Does the Service Provider Have a Duty to Guarantee a Result or to Do Their Best?


The service provider has to respect the service contract they made with you. But does the service provider have to achieve a specific result or merely do their best? It all depends on the type of work the provider was hired to do and the circumstances they had to face.

Guaranteeing the final product: obligation of result

In some situations, the service provider is required to achieve the final result specified in the contract. They are then said to have an “obligation of result.” This is normally the case when the result cannot be influenced by chance or by events beyond the control of your service provider. 

For example, a computer specialist must install software correctly. In this type of situation, the service provider will be held liable if they do not deliver the expected result.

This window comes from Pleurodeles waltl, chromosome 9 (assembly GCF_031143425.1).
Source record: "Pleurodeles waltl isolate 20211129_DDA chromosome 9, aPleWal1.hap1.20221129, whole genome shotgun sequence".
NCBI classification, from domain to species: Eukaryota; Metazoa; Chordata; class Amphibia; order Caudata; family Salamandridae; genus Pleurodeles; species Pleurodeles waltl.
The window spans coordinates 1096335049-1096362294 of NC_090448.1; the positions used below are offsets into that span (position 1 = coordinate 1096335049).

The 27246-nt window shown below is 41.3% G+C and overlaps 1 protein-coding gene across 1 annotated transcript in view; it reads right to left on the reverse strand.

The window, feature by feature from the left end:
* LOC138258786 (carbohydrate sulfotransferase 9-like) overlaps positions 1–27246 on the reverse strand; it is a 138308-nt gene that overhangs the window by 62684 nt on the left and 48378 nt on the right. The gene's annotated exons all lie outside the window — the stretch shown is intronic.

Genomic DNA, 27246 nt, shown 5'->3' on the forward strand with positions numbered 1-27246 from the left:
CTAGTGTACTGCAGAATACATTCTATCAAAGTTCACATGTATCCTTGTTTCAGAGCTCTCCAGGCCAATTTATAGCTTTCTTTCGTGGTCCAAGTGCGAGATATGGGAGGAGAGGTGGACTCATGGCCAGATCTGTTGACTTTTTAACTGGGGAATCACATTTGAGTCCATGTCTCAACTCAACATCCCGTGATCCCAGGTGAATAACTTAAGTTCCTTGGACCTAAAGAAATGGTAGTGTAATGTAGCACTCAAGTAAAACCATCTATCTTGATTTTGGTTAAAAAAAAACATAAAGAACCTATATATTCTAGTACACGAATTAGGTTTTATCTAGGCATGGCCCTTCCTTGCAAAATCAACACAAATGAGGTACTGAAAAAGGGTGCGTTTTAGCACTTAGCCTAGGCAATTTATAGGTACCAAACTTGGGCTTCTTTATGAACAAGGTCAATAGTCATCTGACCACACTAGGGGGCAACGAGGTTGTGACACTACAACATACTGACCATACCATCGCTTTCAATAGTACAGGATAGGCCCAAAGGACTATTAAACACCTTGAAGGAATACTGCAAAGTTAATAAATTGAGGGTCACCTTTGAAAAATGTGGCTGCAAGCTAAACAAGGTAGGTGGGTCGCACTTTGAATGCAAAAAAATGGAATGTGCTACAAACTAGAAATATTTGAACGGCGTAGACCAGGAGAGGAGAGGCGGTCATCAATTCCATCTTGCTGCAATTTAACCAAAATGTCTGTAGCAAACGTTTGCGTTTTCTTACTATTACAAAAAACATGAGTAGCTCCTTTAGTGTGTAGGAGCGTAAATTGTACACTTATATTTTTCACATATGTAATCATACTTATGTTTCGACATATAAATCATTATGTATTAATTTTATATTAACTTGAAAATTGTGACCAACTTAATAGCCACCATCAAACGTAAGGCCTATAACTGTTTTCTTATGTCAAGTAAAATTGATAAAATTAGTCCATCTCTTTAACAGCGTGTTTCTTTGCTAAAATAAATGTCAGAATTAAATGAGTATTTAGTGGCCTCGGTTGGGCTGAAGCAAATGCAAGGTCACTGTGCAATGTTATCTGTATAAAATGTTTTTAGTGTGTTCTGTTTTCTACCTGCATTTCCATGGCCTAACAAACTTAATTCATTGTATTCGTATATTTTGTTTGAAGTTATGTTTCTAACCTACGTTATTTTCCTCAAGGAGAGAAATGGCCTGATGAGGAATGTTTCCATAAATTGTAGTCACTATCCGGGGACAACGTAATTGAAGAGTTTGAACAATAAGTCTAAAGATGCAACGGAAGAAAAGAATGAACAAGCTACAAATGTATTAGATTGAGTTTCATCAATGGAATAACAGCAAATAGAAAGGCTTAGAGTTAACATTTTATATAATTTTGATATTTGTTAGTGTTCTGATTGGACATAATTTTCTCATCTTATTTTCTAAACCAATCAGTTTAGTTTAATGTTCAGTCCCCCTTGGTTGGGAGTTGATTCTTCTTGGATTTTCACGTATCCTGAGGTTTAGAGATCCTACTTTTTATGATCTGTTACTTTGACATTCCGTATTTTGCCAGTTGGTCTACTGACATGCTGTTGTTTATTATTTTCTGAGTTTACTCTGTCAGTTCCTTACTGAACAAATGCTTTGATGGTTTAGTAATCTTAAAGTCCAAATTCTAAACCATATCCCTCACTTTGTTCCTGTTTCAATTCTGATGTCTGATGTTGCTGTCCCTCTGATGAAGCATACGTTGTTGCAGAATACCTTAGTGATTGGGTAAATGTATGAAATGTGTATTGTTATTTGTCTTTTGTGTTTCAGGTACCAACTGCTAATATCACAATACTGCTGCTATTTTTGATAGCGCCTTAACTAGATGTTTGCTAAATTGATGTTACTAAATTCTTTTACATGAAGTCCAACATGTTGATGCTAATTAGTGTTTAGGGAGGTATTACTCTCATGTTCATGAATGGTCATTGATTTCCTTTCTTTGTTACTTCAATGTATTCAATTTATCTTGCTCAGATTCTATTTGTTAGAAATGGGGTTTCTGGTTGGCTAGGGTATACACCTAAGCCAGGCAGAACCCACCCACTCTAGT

Only a case of superior force could release the service provider from the obligation to deliver this result. For example, a power failure could prevent your IT specialist from completing their work, through no fault of their own. 

Taking reasonable means: obligation of means

In other situations, a service provider must use all reasonable means to achieve the expected result, but the end result remains beyond their control. They are then said to have an “obligation of means.” 

For example, a lawyer representing a client must use all reasonable means to try to win the case, but does not have to guarantee victory. Similarly, if your dentist performs an operation on you, they must use all reasonable means available to them to ensure that it is a success.

Different obligations for the same service provider

Both of these types of obligations may apply in the same contract.  

For example, denturists must guarantee results in terms of the comfort and convenience of dentures (pain and difficulty chewing). This is an obligation of result.  

By contrast, they must use all reasonable means when it comes to making the dentures (quality, strength of materials, ensuring that the finished product matches the imprint, etc.). This is an obligation of means.